RSS
Alphabetical index
This page is available in 15 languages
New languages available:  CS - HU - PL - RO

We are migrating the content of this website during the first semester of 2014 into the new EUR-Lex web-portal. We apologise if some content is out of date before the migration. We will publish all updates and corrections in the new version of the portal.

Do you have any questions? Contact us.


The precautionary principle

The precautionary principle enables rapid response in the face of a possible danger to human, animal or plant health, or to protect the environment. In particular, where scientific data do not permit a complete evaluation of the risk, recourse to this principle may, for example, be used to stop distribution or order withdrawal from the market of products likely to be hazardous.

ACT

Communication from the Commission of 2 February 2000 on the precautionary principle [COM(2000) 1 final - Not published in the Official Journal].

SUMMARY

The precautionary principle is detailed in Article 191 of the Treaty on the Functioning of the European Union (EU). It aims at ensuring a higher level of environmental protection through preventative decision-taking in the case of risk. However, in practice, the scope of this principle is far wider and also covers consumer policy, European legislation concerning food and human, animal and plant health.

This Communication establishes common guidelines on the application of the precautionary principle.

The definition of the principle shall also have a positive impact at international level, so as to ensure an appropriate level of environmental and health protection in international negotiations. It has been recognised by various international agreements, notably in the Sanitary and Phytosanitary Agreement (SPS) concluded in the framework of the World Trade Organisation (WTO).

Recourse to the precautionary principle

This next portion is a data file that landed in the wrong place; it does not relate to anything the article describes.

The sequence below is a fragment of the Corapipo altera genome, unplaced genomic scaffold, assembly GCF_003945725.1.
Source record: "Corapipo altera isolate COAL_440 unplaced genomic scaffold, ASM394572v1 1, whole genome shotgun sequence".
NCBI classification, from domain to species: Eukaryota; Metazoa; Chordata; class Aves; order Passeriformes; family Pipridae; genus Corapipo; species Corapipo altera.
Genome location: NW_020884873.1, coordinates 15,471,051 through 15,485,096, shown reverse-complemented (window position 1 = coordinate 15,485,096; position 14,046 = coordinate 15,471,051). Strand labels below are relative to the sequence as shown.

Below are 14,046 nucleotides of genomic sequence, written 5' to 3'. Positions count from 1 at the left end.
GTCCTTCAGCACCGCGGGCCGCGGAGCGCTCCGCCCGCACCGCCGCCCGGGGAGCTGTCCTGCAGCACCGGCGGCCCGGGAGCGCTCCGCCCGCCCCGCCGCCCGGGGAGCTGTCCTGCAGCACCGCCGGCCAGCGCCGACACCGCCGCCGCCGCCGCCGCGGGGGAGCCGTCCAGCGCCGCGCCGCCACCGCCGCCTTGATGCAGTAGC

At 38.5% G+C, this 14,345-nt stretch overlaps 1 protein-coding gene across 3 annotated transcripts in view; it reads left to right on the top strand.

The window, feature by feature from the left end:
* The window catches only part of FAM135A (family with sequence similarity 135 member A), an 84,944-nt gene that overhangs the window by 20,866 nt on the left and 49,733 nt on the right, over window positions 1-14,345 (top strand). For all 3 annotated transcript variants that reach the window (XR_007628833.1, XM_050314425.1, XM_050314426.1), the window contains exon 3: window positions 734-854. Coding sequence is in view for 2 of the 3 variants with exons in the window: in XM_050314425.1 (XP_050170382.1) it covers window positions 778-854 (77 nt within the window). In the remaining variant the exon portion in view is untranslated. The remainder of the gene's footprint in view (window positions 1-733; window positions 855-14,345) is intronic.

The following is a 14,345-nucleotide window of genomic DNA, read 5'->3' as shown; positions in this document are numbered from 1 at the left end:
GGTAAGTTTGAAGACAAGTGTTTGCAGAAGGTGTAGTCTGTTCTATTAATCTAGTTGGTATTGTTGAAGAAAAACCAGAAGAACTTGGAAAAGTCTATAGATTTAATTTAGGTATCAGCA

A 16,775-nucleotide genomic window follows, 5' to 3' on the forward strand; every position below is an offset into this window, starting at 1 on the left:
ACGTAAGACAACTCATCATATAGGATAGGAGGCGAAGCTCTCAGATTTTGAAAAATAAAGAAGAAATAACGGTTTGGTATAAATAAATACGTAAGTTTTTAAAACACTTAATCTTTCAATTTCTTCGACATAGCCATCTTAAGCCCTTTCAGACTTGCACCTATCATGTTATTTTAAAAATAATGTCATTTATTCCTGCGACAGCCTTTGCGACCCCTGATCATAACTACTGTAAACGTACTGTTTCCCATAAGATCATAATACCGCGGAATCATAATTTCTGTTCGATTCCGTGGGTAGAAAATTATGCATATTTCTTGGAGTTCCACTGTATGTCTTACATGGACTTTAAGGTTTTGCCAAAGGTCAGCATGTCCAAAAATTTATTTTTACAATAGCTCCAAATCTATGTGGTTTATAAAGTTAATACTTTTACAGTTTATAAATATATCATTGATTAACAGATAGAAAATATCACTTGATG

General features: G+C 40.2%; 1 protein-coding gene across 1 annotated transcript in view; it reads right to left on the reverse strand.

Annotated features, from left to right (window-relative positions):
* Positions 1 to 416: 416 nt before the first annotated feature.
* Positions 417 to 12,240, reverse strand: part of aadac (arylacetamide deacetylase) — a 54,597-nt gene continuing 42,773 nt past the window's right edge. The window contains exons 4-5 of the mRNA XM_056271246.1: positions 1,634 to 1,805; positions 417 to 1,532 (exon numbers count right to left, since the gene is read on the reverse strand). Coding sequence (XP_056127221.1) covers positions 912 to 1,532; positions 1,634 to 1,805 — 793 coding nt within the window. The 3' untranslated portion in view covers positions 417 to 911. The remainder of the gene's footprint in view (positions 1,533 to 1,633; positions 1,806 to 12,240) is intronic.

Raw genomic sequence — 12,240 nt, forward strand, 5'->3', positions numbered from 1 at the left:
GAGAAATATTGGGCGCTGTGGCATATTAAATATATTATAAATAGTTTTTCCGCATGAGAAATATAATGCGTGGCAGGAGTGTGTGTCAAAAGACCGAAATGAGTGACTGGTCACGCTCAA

According to the Commission the precautionary principle may be invoked when a phenomenon, product or process may have a dangerous effect, identified by a scientific and objective evaluation, if this evaluation does not allow the risk to be determined with sufficient certainty.

Recourse to the principle belongs in the general framework of risk analysis (which, besides risk evaluation, includes risk management and risk communication), and more particularly in the context of risk management which corresponds to the decision-making phase.

The Commission stresses that the precautionary principle may only be invoked in the event of a potential risk and that it can never justify arbitrary decisions.

The precautionary principle may only be invoked when the three preliminary conditions are met:

  • identification of potentially adverse effects;
  • evaluation of the scientific data available;
  • the extent of scientific uncertainty.

Precautionary measures

The authorities responsible for risk management may decide to act or not to act, depending on the level of risk. If the risk is high, several categories of measures can be adopted. This may involve proportionate legal acts, financing of research programmes, public information measures, etc.

Common guidelines

The precautionary principle shall be informed by three specific principles:

  • the fullest possible scientific evaluation, the determination, as far as possible, of the degree of scientific uncertainty;
  • a risk evaluation and an evaluation of the potential consequences of inaction;
  • the participation of all interested parties in the study of precautionary measures, once the results of the scientific evaluation and/or the risk evaluation are available.

In addition, the general principles of risk management remain applicable when the precautionary principle is invoked. These are the following five principles:

  • proportionality between the measures taken and the chosen level of protection;
  • non-discrimination in application of the measures;
  • consistency of the measures with similar measures already taken in similar situations or using similar approaches;
  • examination of the benefits and costs of action or lack of action;
  • review of the measures in the light of scientific developments.

The burden of proof

In most cases, European consumers and the associations which represent them must demonstrate the danger associated with a procedure or a product placed on the market, except for medicines, pesticides and food additives.

However, in the case of an action being taken under the precautionary principle, the producer, manufacturer or importer may be required to prove the absence of danger. This possibility shall be examined on a case-by-case basis. It cannot be extended generally to all products and procedures placed on the market.

Last updated: 12.04.2011

See also

Legal notice | About this site | Search | Contact | Top